Then there is the famous, iconic "Drake Equation." Everyone involved with SETI (The Search for Extraterrestrial Intelligence) cites this formula, created by astronomer, Frank Drake, some 50+ years ago. His most ardent and steadfast supporter was Carl Sagan. Sagan deserved all the accolades he received for his popularization of science in his TV series, "Cosmos," as well as his wonderfully poetic and informative books, such as "The Pale Blue Dot." However, Dr. Sagan had tunnel vision when it came to SETI. He just couldn't believe that the thing we call "life" occurred only once in the history of time. As a result, SETI enthusiasts - professional and amateur - have been haplessly, desperately, and fruitlessly sending radio signals off into the ether for decades in hopes that something other than "I Love Lucy" will return in the cosmic mail. There are two distinct issues with SETI. One is the technological one of ever being able to communicate with something that speaks our electronic language; with our symbolism; at our frequency; and contemporarily with our brief moment in time - all VERY remote possibilities. The other is the almost religious nature of human beings to suppose that our defining attribute - life - MUST be a repeatable phenomenon, given the immensity of space.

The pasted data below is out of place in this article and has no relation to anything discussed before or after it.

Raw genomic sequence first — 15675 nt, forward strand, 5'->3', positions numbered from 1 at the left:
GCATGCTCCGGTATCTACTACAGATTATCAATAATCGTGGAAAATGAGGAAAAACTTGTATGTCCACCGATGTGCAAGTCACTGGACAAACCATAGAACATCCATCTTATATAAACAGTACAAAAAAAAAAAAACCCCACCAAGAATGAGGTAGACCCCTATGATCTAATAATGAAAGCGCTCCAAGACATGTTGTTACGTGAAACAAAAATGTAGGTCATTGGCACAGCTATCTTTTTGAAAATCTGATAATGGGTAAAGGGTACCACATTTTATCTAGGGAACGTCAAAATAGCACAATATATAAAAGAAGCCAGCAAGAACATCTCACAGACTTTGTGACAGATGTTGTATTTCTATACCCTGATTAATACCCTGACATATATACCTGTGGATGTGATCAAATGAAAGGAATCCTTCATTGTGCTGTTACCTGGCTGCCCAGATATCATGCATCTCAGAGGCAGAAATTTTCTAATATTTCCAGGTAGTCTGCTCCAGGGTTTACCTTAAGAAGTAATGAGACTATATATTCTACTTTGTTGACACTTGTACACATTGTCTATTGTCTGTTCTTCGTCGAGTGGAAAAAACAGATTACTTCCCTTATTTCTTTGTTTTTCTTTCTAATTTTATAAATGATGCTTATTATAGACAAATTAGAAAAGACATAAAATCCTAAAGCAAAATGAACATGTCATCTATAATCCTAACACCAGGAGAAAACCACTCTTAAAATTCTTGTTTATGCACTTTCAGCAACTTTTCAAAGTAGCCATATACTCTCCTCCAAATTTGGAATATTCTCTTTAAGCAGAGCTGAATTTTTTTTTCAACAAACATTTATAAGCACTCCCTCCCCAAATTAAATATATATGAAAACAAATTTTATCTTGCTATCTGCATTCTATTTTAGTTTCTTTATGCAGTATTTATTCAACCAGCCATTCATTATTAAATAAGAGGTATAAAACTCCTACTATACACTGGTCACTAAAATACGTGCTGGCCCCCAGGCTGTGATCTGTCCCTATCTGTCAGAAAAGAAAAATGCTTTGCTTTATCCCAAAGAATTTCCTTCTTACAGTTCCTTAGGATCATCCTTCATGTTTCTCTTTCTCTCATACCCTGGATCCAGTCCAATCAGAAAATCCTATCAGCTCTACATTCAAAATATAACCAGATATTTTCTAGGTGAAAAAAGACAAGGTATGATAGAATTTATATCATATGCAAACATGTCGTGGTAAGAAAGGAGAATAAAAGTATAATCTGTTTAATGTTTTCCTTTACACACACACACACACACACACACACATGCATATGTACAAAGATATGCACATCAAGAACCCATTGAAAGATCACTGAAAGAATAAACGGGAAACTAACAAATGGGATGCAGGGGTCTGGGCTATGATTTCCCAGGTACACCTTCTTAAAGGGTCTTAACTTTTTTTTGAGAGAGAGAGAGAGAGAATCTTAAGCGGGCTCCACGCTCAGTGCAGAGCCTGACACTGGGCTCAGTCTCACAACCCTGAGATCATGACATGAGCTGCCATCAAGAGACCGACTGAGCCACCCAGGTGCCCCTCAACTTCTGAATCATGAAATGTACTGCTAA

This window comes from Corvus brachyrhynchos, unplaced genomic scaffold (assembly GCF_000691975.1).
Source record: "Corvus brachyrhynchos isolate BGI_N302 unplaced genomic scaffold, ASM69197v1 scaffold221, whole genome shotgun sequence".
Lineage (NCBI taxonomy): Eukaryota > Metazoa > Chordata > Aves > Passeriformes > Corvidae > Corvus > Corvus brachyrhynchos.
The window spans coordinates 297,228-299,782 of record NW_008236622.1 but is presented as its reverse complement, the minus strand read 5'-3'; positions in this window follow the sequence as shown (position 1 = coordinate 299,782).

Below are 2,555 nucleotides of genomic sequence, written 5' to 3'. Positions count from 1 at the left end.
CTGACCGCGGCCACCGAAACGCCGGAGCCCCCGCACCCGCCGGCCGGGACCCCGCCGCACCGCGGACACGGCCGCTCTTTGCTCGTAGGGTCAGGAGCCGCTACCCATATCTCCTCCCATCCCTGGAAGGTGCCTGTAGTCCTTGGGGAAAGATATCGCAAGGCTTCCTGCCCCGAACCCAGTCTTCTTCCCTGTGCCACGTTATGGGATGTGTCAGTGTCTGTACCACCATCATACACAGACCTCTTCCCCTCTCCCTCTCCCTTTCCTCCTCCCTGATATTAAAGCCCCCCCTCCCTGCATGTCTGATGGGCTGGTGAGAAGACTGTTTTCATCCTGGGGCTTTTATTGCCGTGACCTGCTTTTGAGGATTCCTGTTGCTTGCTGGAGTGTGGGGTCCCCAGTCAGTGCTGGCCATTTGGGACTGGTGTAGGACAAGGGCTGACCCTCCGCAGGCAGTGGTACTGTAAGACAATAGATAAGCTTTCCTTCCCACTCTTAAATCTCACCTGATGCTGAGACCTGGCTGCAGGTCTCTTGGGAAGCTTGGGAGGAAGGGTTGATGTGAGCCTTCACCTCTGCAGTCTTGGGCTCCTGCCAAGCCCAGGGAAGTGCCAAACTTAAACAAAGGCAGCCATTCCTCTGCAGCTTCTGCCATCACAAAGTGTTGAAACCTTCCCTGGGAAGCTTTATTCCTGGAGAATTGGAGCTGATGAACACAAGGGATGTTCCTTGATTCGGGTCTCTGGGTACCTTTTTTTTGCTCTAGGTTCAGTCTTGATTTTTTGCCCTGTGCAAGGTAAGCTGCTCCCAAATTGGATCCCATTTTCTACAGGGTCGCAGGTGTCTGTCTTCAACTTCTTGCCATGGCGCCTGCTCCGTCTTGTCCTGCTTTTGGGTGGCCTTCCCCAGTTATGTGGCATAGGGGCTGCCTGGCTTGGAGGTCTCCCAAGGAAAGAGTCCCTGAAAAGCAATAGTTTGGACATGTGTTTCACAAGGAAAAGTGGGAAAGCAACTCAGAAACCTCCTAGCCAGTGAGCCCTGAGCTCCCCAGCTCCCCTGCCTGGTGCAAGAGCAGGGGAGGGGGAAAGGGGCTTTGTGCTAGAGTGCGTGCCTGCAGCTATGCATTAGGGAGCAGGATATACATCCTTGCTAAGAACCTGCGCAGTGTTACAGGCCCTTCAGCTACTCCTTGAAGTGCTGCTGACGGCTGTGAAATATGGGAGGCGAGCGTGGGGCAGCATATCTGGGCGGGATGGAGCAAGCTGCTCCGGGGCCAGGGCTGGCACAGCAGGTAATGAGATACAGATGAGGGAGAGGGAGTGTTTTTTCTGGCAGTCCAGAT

But, getting back to the Drake Equation. Scientists love to point out all of these factors that seem to suggest that, statistically, there almost HAS TO BE something like us lurking out there somewhere. What these scientists fail to recognize (or acknowledge) is that the equation is biased. Drake (intentionally?) included all of the factors that emphasized the nearly limitless opportunities for life to arise - but left out the negating factors - one in particular. Drake conspicuously (in my estimation) omitted the most salient factor of all: the chance that life would have ever arisen here on the earth at all. Nearly all evolutionary biologists are in agereement that life likely sprang into existence on earth in one single event, and that from this all forms of life as we know them today, branched and spread. The fact that ALL life is based on DNA, and only DNA, strongly suggests that the phenomenon of earthly "life" began as a one-off combination of proteins and amino acids that, amazingly and fortuitously, replicated itself into daughter cells that possessed the same powerful attribute. And we were off to the races. There is not a shred of evidence that it happened more than this one time. If it did, it did not evolve and leave traces of itself today. ONE SINGLE EVENT out of quadrillions, quintillions, sextillions...of opportunities and it ONLY HAPPENED ONCE, as far as we can tell. The immensity of that number, in my mind, supersedes all of Frank Drake's other (convenient) factors, which clearly were selected to provide a pre-ordained result - a result that validated the faith of the true believers.